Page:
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I understand that in quantum mechanics every vector from the state space (e.g. $|\Psi(t) \rangle$) can be projected on to observables such as the momentum space basis vectors $|p\rangle$ or position space basis vectors $|x\rangle$ as subspaces of the phase space. But it still isn't really clear to me, why exactly the momentum vectors are the Fourier transforms of the position space vectors. Or does one have to think always in the context of De-Broglie waves so that one has to deal with such tranformations? It would really help, if someone coud give an intuitive example why the Fourier-transform relates those two bases.

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How do you want to define momentum to begin with? Perhaps the best way is to define the momentum operator $\hat p$ to be the operator that satisfies the commutation relation $$[\hat x,\hat p]=i\hbar$$ with the position operator $\hat x$. You might like this definition because it has the same structure as the canonical Poisson bracket in classical mechanics $\{x,p\}=1$.

Then suppose we are working in the position basis so that $\hat x |x\rangle=x |x\rangle$. Now let's find the expression for $\hat p$ in this basis. We can do that by looking for an expression that satisfies the commutation relation. You can convince yourself that this is $-i\hbar(d/dx)$.

But this is exactly the relationship that the Fourier transform would give you! Recall that taking the derivative of a function is the same thing as multiplying the Fourier transform of that function by the conjugate variable (up to some factors):

For a function $\psi(x)$ and its Fourier transform $\psi(p)$ we have $$-i\frac{d}{dx}\psi(x) = -i\frac{d}{dx}\int_{-\infty}^\infty e^{ipx} \psi(p)\, dp = \int_{-\infty}^\infty e^{ipx} p\,\psi(p)\, dp.$$ So we see that the Fourier transform $\psi(p)$ is an eigenbasis of the operator $\hat p$.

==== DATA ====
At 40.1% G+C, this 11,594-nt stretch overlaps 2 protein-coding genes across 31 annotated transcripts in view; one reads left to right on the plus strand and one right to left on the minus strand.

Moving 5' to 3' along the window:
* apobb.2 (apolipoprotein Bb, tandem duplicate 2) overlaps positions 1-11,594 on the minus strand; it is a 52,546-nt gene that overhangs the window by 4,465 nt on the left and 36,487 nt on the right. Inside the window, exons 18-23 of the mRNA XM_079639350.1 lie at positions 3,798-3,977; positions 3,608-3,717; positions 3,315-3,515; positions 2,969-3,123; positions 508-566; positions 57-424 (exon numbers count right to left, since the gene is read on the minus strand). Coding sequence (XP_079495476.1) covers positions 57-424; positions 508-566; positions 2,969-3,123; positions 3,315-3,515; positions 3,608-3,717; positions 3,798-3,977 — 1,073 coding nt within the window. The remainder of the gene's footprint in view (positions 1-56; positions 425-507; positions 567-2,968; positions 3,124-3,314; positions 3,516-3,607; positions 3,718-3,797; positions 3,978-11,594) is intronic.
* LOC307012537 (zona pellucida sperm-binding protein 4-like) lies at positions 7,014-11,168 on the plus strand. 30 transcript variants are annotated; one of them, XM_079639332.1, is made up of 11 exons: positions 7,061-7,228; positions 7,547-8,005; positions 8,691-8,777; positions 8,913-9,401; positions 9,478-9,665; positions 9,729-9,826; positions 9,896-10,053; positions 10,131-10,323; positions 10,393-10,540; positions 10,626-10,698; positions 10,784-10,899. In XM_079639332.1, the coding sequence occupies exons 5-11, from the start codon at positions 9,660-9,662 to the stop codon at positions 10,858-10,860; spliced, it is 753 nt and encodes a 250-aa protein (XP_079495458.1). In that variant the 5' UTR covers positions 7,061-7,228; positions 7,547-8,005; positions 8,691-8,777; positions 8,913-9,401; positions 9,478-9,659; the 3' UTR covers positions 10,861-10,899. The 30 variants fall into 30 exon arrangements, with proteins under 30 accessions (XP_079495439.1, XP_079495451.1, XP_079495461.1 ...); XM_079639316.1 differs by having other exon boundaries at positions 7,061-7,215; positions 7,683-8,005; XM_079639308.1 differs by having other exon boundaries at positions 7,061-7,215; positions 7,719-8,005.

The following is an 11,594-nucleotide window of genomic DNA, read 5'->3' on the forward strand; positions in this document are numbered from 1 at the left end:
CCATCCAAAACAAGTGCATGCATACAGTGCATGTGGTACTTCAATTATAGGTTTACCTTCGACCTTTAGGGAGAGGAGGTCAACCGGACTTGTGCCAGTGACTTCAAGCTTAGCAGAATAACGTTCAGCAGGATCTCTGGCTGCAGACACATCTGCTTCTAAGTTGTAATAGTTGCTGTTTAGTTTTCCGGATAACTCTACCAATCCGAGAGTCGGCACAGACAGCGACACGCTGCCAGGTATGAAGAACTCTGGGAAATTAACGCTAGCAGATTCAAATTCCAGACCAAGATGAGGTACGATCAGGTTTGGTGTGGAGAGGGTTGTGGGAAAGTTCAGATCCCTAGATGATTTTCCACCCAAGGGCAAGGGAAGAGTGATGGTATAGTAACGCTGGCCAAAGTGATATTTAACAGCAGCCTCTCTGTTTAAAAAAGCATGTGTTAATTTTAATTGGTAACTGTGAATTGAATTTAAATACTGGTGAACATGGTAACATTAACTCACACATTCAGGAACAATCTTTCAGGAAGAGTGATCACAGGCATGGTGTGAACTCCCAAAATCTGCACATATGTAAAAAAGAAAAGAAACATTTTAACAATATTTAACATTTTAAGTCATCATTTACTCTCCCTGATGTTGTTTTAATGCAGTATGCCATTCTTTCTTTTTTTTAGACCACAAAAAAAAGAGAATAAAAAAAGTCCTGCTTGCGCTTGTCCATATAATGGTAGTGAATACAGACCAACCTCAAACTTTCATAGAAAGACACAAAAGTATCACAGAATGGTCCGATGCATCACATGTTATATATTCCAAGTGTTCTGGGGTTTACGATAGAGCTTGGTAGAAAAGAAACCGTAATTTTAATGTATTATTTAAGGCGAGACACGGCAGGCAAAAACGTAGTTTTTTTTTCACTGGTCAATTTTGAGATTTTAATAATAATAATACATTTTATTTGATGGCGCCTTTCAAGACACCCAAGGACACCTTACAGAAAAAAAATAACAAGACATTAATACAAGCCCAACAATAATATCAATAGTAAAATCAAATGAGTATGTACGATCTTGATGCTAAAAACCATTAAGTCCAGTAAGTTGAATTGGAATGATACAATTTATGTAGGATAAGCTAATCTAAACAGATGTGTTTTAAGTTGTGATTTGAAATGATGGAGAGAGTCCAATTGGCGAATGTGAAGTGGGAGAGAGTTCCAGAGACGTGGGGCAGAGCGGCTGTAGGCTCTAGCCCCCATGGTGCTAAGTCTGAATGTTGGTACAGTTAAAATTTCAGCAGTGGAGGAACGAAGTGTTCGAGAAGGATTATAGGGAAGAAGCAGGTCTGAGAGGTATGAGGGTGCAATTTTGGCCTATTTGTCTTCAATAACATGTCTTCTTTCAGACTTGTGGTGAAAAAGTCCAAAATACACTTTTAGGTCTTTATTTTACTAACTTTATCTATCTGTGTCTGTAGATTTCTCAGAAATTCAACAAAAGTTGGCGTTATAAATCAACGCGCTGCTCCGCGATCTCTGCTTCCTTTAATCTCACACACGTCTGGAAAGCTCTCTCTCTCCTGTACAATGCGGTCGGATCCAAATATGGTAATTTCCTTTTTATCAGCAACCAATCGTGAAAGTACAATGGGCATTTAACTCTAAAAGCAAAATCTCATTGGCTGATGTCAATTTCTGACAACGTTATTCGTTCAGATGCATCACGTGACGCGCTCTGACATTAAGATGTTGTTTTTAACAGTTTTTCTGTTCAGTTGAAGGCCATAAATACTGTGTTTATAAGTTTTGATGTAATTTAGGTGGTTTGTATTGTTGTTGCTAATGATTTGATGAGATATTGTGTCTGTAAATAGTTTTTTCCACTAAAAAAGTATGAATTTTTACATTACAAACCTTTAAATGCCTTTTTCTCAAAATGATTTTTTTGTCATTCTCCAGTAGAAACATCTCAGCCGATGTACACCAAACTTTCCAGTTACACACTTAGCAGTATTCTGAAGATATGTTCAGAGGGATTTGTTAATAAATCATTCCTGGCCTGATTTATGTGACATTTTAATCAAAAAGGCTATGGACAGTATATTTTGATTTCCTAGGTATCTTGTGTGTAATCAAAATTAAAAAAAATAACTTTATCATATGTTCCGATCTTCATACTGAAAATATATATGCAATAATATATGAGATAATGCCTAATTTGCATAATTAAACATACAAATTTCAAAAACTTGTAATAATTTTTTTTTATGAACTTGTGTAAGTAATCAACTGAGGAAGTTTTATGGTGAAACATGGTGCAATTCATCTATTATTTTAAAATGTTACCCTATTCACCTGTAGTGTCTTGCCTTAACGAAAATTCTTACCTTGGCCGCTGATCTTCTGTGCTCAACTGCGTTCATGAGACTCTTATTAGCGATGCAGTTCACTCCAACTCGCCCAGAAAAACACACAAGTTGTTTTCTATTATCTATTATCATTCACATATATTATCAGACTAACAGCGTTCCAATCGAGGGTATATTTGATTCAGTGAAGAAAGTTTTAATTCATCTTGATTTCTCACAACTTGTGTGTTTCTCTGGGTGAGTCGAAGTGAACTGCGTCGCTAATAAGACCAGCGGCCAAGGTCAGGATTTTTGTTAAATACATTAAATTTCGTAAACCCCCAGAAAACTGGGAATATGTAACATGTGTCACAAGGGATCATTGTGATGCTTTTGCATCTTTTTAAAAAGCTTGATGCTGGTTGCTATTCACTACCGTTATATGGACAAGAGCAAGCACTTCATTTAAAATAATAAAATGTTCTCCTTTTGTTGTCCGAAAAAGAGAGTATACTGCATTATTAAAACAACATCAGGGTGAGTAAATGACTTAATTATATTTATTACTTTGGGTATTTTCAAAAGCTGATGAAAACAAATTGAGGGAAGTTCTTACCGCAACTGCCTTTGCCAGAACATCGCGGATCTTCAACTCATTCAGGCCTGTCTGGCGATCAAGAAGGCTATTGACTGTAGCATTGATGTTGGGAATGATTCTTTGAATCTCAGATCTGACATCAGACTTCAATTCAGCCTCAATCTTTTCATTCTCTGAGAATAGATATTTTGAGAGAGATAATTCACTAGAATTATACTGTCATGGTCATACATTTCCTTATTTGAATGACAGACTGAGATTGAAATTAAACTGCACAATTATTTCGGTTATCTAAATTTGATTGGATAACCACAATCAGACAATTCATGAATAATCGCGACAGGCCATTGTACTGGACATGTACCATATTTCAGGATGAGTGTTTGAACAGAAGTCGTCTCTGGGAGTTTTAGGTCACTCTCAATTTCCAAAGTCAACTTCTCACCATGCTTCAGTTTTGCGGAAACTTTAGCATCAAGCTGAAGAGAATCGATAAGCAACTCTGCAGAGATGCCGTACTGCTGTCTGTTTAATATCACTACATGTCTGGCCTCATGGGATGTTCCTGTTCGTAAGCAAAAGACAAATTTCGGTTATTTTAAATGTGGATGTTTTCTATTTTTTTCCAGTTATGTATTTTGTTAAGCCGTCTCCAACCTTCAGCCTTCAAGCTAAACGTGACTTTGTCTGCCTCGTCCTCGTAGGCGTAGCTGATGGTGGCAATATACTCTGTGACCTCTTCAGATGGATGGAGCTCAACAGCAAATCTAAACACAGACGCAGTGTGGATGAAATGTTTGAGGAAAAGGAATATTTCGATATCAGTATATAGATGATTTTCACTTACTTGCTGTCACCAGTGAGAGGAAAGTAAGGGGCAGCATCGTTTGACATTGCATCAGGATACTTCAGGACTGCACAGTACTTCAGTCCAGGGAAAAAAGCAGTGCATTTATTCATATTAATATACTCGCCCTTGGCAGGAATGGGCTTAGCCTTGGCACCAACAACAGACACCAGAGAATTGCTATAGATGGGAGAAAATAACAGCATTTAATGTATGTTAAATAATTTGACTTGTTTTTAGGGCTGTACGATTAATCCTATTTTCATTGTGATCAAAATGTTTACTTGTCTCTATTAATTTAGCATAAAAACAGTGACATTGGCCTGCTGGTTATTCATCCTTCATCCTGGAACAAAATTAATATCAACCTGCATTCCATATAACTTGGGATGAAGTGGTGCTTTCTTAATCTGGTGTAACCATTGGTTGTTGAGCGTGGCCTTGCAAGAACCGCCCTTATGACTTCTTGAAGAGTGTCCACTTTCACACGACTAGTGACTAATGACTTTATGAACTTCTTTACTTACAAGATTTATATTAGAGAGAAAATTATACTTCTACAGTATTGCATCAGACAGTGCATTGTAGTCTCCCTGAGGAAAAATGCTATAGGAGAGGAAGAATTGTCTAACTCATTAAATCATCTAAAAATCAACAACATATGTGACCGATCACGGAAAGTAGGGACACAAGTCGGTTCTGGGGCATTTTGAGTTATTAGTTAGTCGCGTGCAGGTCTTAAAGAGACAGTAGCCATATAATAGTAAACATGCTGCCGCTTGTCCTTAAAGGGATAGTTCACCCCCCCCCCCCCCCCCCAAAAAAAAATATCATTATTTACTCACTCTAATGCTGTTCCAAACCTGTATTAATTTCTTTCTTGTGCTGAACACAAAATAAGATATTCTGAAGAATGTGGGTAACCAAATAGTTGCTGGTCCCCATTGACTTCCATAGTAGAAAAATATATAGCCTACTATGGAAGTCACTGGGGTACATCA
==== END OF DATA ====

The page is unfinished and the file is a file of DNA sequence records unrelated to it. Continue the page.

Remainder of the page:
(Footnote: in the end I set $\hbar=1$ to not clutter the usual form of the Fourier transform.)

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Consider a particle in some state $|\Psi\rangle$, and let's look at how its position and momentum space wavefunctions $\psi(x) = \langle x | \Psi \rangle$ and $\widetilde{\psi}(p) = \langle p | \Psi \rangle$ are related. The first step is to add insert the identity in between either of the equations, using the fact that:

$$\mathbb{I} = \int_{-\infty}^\infty \text{d}p \, |p\rangle\langle p|,$$

$$\psi(x) = \int_{-\infty}^\infty \text{d}p\, \langle x |p\rangle \langle p|\Psi\rangle = \int_{-\infty}^\infty \text{d}p\, \langle x |p\rangle \widetilde{\psi}(p).$$

What remains is to show that $\langle x| p \rangle = e^{ipx/\hbar}$. To do this, we look at the relation that defines $|p\rangle$: $$\hat{p} |p\rangle = p |p\rangle.$$ In the position basis, given the form of the momentum operator, this translates into $$\frac{\hbar}{i}\frac{\text{d}}{\text{d}x} \langle x| p\rangle = p \langle x| p\rangle,$$

which is a simple differential equation that can be solved to show that: $$\langle x | p\rangle = e^{ipx/\hbar},$$ modulo some normalisation factor. Plugging this back into the equation above, $$\psi(x) = \int_{-\infty}^\infty \text{d}p\, e^{ipx/\hbar}\widetilde{\psi}(p),$$

showing that the functions $\psi(x)$ and $\widetilde{\psi}(p)$ are indeed Fourier Transforms of each other.

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    $\begingroup$ Thank you very much, I think this demonstrates what I asked very good. $\endgroup$ – Görgün Dec 27 '20 at 19:15

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